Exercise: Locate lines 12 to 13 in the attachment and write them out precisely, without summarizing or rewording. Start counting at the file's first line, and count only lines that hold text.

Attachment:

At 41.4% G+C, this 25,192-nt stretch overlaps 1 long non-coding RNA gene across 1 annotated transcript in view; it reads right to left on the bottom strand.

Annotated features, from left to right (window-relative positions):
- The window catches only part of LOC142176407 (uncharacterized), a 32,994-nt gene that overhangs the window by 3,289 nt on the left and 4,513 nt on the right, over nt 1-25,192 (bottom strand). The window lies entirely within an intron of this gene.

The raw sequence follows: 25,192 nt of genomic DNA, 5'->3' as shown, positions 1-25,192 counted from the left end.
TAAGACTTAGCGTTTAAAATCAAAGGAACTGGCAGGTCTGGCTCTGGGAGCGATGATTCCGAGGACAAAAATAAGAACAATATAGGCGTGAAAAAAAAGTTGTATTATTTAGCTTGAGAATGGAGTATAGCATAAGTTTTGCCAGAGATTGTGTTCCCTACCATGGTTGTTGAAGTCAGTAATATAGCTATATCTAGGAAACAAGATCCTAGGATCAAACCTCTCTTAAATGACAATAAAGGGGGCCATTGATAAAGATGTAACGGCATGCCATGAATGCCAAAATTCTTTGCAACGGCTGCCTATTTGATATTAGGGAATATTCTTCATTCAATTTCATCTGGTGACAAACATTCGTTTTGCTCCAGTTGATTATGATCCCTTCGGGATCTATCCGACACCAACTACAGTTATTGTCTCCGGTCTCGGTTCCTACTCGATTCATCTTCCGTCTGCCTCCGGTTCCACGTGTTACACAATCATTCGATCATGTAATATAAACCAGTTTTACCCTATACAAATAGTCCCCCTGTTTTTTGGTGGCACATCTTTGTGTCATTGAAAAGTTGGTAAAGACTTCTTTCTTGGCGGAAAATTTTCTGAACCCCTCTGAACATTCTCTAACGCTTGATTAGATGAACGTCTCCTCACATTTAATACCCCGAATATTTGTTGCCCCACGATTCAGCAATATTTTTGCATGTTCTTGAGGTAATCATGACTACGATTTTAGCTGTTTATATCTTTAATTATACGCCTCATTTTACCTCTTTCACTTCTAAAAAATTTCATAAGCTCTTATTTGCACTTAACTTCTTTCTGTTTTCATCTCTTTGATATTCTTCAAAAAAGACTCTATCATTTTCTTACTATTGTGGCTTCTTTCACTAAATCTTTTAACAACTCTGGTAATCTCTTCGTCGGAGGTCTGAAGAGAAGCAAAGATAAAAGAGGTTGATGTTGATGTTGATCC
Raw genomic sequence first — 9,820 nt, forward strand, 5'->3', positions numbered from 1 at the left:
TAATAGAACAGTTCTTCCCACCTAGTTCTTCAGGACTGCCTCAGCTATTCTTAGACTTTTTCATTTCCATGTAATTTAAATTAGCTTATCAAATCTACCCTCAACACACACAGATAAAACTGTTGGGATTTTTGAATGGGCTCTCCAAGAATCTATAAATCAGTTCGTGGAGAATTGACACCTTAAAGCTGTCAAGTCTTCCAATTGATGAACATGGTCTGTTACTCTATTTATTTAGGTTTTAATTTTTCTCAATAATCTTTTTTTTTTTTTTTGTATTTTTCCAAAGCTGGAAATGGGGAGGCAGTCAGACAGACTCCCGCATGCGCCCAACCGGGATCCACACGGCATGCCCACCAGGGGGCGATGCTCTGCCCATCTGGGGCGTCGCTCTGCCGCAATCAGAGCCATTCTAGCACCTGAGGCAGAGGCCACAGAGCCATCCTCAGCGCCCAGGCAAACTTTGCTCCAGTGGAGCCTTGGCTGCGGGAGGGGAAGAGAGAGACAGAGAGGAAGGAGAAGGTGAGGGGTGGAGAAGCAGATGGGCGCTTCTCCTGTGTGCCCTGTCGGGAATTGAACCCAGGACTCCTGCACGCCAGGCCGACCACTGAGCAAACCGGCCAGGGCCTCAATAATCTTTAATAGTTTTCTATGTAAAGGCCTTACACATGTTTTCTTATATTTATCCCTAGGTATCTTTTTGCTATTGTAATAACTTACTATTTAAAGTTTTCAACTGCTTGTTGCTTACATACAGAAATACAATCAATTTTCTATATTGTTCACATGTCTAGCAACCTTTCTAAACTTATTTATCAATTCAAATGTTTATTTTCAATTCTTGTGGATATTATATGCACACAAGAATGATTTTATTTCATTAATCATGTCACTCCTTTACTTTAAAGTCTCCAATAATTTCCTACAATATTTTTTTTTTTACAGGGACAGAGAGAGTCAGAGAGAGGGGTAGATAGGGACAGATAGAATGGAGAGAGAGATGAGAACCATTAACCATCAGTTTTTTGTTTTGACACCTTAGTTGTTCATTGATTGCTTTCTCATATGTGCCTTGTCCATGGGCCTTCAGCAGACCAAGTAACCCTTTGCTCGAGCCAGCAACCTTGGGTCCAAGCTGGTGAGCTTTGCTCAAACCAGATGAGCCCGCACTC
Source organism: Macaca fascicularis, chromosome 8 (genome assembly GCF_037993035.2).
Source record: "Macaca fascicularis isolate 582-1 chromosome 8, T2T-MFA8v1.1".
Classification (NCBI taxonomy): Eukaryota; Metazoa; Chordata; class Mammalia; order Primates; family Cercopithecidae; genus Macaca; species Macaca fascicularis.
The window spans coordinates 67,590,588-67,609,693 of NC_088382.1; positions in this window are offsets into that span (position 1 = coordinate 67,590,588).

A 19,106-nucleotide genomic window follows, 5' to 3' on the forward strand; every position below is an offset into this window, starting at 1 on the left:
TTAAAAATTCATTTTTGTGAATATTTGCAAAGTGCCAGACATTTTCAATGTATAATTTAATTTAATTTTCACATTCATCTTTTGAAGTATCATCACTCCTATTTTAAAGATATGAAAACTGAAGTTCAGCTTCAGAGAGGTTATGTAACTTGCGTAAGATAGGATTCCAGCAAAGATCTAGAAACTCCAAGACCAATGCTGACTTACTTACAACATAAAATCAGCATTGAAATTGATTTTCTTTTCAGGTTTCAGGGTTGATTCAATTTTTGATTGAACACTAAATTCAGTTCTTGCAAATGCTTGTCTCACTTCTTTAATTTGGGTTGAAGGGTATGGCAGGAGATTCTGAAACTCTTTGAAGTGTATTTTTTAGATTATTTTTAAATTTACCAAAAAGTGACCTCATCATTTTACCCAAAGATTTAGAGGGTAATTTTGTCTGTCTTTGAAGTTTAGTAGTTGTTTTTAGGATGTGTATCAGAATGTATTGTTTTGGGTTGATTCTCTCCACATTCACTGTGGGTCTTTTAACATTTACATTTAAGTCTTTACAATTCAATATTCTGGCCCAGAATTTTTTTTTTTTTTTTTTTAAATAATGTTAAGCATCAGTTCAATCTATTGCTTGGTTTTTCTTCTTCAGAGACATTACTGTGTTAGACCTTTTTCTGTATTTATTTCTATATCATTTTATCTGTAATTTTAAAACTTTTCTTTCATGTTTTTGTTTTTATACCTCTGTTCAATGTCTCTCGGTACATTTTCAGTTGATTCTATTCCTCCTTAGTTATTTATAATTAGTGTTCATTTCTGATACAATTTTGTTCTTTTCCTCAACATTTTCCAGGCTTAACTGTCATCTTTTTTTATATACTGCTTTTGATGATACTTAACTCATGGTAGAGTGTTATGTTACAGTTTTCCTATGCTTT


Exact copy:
A 19,106-nucleotide genomic window follows, 5' to 3' on the forward strand; every position below is an offset into this window, starting at 1 on the left:
TTAAAAATTCATTTTTGTGAATATTTGCAAAGTGCCAGACATTTTCAATGTATAATTTAATTTAATTTTCACATTCATCTTTTGAAGTATCATCACTCCTATTTTAAAGATATGAAAACTGAAGTTCAGCTTCAGAGAGGTTATGTAACTTGCGTAAGATAGGATTCCAGCAAAGATCTAGAAACTCCAAGACCAATGCTGACTTACTTACAACATAAAATCAGCATTGAAATTGATTTTCTTTTCAGGTTTCAGGGTTGATTCAATTTTTGATTGAACACTAAATTCAGTTCTTGCAAATGCTTGTCTCACTTCTTTAATTTGGGTTGAAGGGTATGGCAGGAGATTCTGAAACTCTTTGAAGTGTATTTTTTAGATTATTTTTAAATTTACCAAAAAGTGACCTCATCATTTTACCCAAAGATTTAGAGGGTAATTTTGTCTGTCTTTGAAGTTTAGTAGTTGTTTTTAGGATGTGTATCAGAATGTATTGTTTTGGGTTGATTCTCTCCACATTCACTGTGGGTCTTTTAACATTTACATTTAAGTCTTTACAATTCAATATTCTGGCCCAGAATTTTTTTTTTTTTTTTTTTAAATAATGTTAAGCATCAGTTCAATCTATTGCTTGGTTTTTCTTCTTCAGAGACATTACTGTGTTAGACCTTTTTCTGTATTTATTTCTATATCATTTTATCTGTAATTTTAAAACTTTTCTTTCATGTTTTTGTTTTTATACCTCTGTTCAATGTCTCTCGGTACATTTTCAGTTGATTCTATTCCTCCTTAGTTATTTATAATTAGTGTTCATTTCTGATACAATTTTGTTCTTTTCCTCAACATTTTCCAGGCTTAACTGTCATCTTTTTTTATATACTGCTTTTGATGATACTTAACTCATGGTAGAGTGTTATGTTACAGTTTTCCTATGCTTT